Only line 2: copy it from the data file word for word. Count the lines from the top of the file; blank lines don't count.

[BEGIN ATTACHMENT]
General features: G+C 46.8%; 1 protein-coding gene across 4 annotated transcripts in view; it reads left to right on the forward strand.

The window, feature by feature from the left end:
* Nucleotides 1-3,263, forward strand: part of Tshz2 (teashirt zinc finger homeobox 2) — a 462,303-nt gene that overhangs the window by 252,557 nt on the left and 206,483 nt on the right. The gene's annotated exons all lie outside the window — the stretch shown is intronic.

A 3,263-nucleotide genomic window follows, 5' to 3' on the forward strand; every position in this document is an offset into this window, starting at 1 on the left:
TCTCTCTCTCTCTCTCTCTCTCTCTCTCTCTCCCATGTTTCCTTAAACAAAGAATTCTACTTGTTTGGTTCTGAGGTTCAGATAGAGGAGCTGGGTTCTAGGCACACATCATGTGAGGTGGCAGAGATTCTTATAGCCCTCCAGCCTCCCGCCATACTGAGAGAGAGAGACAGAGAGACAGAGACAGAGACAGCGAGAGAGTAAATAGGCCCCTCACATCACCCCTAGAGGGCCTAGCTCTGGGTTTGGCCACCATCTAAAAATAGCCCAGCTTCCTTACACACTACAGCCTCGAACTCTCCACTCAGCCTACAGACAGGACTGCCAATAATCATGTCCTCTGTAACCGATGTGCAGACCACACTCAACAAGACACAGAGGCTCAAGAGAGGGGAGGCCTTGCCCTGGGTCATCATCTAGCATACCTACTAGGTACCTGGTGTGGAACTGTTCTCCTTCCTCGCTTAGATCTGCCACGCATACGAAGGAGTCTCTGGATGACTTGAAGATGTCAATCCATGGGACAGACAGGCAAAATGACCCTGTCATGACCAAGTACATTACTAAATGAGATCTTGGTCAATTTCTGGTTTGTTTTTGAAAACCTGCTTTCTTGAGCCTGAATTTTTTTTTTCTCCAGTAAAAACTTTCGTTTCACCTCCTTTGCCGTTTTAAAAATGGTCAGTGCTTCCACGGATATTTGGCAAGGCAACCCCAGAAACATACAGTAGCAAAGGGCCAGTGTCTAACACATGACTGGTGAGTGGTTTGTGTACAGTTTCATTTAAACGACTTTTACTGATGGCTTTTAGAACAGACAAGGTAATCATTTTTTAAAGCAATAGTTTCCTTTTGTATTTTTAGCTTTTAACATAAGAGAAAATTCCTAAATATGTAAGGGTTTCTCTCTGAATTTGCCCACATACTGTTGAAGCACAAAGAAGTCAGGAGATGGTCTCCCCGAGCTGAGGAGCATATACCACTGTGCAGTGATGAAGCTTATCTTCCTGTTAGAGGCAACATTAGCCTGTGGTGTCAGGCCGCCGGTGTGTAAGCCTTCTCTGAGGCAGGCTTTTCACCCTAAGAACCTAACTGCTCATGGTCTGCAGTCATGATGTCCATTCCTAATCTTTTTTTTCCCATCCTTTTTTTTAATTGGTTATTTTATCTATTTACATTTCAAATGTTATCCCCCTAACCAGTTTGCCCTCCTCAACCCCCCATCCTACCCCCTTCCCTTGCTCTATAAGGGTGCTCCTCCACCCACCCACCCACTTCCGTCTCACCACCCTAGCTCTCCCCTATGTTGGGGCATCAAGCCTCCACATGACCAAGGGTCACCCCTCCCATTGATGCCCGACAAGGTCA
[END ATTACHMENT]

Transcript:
The window, feature by feature from the left end: